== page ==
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rights that come with naturalization but it might surprise some americans to know at various times noncitizens have been allowed to vote in both national elections and local elections, but at other times, only citizens could vote. if you wanted to be in the political process, you became naturalized, certain economic rights came with naturalization but the other piece of it is and i think this is very important is naturalization is also a symbolic and personal accomplishment. i mean, my grandparents had their naturalization papers framed on the wall. and i suspect that was very common for hundreds of thousands and indeed millions of immigrants who became citizens and were fiercely proud of becoming citizens because it gave them a place of belonging and gave them a place to be where they were.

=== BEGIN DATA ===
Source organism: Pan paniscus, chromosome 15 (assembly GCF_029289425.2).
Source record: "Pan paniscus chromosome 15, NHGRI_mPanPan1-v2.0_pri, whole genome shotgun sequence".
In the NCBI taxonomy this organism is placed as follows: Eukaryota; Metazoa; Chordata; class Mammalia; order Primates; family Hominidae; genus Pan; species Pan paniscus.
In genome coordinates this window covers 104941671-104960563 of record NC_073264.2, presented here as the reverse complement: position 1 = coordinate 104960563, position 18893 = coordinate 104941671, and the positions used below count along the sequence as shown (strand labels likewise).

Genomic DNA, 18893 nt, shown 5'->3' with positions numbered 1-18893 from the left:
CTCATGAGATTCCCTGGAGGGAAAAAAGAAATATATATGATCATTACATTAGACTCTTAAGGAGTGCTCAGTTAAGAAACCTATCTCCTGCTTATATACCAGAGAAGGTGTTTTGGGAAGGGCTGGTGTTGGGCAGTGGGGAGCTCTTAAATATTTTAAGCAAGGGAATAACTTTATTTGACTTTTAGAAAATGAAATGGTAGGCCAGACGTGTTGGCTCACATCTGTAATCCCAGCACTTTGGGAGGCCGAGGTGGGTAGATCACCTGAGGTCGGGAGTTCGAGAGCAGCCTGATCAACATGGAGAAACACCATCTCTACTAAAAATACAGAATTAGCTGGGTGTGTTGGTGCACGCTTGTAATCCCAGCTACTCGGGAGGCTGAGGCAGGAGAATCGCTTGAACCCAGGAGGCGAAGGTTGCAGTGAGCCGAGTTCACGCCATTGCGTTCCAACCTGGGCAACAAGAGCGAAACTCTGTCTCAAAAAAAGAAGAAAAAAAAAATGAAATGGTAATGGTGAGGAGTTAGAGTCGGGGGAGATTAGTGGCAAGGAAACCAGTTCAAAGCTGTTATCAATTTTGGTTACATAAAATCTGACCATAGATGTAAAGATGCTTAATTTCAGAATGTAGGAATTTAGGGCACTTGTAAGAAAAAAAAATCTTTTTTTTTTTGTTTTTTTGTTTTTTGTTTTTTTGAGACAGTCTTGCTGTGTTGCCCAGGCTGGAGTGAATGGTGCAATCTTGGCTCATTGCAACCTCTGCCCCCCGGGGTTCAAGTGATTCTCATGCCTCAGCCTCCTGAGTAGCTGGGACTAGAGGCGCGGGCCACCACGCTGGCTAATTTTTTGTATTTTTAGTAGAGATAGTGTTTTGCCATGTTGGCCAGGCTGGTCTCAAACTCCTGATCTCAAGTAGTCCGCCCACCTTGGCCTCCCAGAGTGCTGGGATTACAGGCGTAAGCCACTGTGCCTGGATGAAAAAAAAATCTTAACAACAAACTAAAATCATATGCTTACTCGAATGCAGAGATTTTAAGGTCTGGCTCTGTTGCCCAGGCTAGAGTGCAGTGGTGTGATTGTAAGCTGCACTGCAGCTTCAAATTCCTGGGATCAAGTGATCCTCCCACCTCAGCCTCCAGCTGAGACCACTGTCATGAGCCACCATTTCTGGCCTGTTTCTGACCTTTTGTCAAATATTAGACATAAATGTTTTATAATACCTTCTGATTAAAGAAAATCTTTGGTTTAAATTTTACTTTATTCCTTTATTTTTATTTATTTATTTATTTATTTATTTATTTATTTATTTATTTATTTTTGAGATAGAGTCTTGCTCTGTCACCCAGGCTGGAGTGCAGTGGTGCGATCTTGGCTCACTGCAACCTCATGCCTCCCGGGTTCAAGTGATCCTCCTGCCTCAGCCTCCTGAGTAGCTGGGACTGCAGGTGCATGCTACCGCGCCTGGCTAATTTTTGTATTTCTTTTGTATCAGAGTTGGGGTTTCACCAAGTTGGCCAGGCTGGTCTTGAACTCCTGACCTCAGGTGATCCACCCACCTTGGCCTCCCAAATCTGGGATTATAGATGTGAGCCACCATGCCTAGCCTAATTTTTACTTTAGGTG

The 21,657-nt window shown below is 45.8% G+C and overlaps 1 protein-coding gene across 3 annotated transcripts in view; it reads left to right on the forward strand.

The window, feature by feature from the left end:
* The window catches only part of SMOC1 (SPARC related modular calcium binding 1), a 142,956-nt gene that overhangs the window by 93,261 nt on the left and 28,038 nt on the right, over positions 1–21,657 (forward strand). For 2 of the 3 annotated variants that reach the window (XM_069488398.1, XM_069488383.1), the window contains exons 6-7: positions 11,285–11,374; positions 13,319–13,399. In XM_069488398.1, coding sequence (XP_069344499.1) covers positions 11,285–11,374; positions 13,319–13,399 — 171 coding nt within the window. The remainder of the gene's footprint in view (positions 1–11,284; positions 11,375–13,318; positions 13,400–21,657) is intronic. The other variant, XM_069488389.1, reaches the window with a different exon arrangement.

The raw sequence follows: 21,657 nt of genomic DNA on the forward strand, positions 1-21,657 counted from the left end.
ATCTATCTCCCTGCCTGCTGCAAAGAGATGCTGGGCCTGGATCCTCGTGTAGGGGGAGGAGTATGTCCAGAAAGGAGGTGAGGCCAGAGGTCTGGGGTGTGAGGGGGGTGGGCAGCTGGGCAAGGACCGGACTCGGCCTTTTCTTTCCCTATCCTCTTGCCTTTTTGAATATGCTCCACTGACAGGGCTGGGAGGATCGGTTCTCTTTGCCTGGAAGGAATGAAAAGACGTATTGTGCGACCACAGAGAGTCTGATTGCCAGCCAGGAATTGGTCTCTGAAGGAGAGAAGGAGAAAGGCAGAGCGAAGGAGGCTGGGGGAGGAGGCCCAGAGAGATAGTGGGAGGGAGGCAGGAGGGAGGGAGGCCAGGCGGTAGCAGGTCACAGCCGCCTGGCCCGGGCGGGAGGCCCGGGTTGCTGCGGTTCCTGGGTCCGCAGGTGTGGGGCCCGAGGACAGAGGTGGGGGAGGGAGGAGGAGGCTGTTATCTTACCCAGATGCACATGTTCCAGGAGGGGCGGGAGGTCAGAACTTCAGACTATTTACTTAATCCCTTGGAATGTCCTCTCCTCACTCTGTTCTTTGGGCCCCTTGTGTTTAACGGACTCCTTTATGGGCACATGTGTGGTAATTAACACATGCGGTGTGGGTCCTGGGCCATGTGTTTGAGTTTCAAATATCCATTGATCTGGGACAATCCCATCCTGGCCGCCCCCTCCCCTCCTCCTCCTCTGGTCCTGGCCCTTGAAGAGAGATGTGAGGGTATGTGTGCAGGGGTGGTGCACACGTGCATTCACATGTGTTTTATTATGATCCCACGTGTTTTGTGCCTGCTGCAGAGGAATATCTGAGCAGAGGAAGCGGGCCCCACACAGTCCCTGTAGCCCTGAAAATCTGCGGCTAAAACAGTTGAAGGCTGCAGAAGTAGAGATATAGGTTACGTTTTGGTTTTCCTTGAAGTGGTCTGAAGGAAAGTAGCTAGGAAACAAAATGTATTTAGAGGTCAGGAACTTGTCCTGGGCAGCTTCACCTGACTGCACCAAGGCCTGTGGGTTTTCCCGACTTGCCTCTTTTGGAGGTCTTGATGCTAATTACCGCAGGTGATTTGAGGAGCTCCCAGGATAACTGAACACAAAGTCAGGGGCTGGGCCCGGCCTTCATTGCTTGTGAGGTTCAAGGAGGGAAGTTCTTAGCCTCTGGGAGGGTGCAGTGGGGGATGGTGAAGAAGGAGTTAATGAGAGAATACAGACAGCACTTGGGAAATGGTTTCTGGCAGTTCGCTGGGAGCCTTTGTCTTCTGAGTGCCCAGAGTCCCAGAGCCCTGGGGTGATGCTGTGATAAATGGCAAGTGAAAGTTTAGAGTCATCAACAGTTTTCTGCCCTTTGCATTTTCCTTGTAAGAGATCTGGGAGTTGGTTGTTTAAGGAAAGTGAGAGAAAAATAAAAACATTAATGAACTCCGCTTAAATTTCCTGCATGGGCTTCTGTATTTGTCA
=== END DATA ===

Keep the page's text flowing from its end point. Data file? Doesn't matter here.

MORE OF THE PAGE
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>> that's my point. you have to have a concept of citizenship as well. is there always the concept of citizenship in the colonies? they are not really citizens per se. >> yeah, they are, i mean, and that's why in 1740, there's an imperial law -- for instance, in the 1740 law allows protestants and others to become citizens and you read this, what are the others? the others turn out to be quakers and jews. now we know who can't become citizens which were catholics. yes, so in the 1740s, you could migrate to the american colonies and become a citizen of the british empire and that meant a great deal. that meant you were part of something and protected and if you were a merchant seamen you were protected by the british navy.